Start Appointments Right (Part 1 In a 5-Part Series)
Here you go again. You walk into the appointment. Sit down. Shake hands. Mention the weather. Thank the buyer for the appointment. Say the same old things you say to everyone to “break the ice.” And awkwardly, abruptly move on to talk business.
You’re yawning right now just thinking about it.
You and every other salesperson out there is following this routine. It’s impersonal, stuffy, and hyper-formal. You’re following standard operating procedure, as far as you’re concerned. But where’s the personality in that? Where’s the style?
Over the next few posts, we’re going to replace this approach with a new one. But let’s lay the groundwork first. There are four things you must accomplish to start appointments right:
Generate instant credibility. In fact, this step starts to take shape before the meeting. The manner in which you set the appointment, kept the appointment, when you arrived for it, and how you dressed for it all played into your instant credibility. But also, in those first few moments (not even minutes), you’ve got to be clear and confident in your own mind about your right to be there and your purpose.
You’ll notice I’m not addressing what words you say yet. I’m addressing how you conduct yourself. You’ve got to have a certain authority about you. You’ve got to carry yourself in such a way that people know you know what you’re doing. It’s not arrogant or cocky, and it’s not the opposite of friendly or caring. But it is an “I’ve got this gig down” mindset.
Generate instant rapport. If you can’t hit it off with people in the first few moments, you’re likely done. You’ve got to have some extraordinary things to say to recover from no rapport-building…or the buyer better be in dire need of whatever you’re selling. Rapport will matter even more as our economy evolves and the Internet becomes completely embedded in our lives. It will be too easy for people to size each other’s offerings and companies up and compare them on their own time. Face-to-face meetings better offer something significant and personal to be worth the time.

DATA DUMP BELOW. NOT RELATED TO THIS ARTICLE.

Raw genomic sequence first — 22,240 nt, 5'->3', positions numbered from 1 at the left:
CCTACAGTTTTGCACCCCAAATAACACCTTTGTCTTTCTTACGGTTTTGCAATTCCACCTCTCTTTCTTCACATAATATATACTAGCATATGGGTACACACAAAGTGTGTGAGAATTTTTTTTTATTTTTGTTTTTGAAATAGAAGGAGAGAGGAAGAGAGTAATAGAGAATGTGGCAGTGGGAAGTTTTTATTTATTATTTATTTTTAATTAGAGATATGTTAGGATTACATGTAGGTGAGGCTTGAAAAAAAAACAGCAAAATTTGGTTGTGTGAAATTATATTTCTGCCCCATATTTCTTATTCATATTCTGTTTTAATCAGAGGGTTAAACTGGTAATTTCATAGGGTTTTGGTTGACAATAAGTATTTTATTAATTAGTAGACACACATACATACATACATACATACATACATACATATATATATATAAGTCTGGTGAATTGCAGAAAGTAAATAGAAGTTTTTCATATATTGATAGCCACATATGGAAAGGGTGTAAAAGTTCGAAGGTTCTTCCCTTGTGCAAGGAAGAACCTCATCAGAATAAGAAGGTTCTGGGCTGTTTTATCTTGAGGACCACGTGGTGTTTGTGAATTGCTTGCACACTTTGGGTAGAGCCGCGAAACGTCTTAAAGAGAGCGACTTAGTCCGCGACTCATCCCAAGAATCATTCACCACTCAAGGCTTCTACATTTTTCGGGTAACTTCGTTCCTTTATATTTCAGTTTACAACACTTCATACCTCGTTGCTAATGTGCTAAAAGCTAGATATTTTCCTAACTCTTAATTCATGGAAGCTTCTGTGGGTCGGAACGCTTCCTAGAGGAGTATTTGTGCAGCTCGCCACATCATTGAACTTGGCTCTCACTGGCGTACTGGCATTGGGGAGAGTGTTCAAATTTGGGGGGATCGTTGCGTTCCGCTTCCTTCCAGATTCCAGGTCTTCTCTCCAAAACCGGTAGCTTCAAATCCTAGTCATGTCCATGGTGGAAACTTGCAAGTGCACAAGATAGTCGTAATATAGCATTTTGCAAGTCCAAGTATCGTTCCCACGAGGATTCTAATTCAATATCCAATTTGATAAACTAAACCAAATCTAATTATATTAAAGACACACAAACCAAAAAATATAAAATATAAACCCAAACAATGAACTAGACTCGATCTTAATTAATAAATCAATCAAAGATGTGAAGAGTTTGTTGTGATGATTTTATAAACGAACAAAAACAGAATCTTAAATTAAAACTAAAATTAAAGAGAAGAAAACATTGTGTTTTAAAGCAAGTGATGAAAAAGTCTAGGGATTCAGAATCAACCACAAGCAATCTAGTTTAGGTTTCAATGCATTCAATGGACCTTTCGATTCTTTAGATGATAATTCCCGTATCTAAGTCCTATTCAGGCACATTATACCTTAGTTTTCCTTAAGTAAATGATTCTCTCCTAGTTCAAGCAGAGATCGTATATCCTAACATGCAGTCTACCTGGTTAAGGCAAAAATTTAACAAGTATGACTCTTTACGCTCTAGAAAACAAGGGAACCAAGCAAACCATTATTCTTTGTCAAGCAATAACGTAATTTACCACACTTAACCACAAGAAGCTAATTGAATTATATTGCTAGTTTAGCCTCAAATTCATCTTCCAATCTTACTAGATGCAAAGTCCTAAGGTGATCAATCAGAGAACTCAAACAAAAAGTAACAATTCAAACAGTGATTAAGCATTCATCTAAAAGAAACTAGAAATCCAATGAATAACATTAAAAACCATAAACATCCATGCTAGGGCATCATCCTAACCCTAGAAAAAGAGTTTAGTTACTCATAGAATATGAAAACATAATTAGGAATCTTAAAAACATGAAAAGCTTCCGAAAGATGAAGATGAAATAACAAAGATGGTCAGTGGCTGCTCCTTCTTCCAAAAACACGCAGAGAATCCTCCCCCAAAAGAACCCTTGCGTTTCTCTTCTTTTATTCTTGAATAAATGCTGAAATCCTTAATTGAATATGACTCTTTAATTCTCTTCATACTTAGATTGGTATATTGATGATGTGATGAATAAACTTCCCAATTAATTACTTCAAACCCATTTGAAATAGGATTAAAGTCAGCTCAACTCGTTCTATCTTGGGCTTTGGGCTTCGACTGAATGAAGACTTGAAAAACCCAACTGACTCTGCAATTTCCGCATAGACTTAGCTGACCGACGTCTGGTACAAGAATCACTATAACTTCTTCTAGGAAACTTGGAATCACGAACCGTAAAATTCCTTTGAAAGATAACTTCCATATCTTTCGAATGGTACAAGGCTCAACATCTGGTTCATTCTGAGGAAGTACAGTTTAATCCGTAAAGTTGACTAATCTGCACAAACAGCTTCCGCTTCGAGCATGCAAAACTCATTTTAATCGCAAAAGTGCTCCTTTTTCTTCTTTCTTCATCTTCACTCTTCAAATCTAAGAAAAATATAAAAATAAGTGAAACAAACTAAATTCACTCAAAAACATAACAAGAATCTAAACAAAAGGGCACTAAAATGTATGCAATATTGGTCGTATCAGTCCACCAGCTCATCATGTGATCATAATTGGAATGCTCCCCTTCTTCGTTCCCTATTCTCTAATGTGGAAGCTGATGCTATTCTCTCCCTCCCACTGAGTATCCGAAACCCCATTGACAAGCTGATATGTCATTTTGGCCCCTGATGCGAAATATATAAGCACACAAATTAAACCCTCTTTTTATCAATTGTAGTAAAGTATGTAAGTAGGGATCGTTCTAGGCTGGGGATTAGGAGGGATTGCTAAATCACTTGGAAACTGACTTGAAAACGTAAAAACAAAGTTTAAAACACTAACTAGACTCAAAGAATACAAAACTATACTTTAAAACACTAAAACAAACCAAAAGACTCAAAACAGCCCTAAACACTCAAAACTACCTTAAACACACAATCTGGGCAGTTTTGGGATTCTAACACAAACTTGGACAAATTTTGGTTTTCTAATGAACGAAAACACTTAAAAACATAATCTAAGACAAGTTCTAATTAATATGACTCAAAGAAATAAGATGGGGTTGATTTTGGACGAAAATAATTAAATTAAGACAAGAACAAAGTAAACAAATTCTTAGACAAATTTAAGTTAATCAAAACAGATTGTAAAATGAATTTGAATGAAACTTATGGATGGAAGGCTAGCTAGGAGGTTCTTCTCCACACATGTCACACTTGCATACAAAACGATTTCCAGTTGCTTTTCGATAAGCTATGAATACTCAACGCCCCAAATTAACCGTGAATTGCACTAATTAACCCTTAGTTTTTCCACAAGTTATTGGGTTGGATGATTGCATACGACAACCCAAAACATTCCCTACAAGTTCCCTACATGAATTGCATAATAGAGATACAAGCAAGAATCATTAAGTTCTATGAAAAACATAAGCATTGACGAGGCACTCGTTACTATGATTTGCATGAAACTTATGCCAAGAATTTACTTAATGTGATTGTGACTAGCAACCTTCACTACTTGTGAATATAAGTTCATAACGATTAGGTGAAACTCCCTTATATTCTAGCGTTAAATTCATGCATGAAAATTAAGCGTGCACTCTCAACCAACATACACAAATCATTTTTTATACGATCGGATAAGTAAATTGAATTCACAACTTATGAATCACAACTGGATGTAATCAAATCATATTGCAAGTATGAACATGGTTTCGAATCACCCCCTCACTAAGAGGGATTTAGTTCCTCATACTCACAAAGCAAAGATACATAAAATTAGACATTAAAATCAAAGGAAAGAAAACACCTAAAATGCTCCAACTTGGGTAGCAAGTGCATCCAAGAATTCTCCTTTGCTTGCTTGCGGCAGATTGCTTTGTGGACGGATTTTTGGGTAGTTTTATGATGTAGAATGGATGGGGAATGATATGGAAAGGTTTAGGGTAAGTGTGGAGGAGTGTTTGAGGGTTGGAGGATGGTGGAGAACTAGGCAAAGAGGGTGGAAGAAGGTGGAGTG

We’ll dive into rapport-building more in follow-up posts, but suffice it to say for now that if you think you can just “get down to business,” you’re mistaken.
Generate curiosity. Peoples’ attention spans are shortening. You’ve got to be able to control a conversation with stimulating questions and comments virtually non-stop. Some say that every 30 seconds adults need something their brains can anchor to again to re-establish interest.
Your product or service or industry may be boring, but that doesn’t mean you can be in an appointment. Your best weapon here is framing. How you frame what you need to know from buyers about their organization, as well as what you offer them, is what will either move buyers beyond a “interested” to “curious,”…or not. By “framing,” I mean how you ask questions, not what you ask; how you preface comments, not the statement itself. It’s about the setup, about tone, and it’s about body language.
People become more curious about how you can help them as you frame and position yourself and what you offer in a more engaging way. More on this in future posts as well.
Keep the spotlight on the buyer. Above all else, you also succeed in generating rapport and curiosity when you put the focus on the buyer, personally, and his or her organization. Don’t endlessly boast about you and your company. You’ll be interesting yourself by being interested in them. Keep the focus on the buyer and you’ll have him or involved.
In order to be successful in face-to-face selling in the coming years, I’m convinced that these four areas have to be mastered in first appointments. Coming up over the next several days will be focus posts on each of these four areas.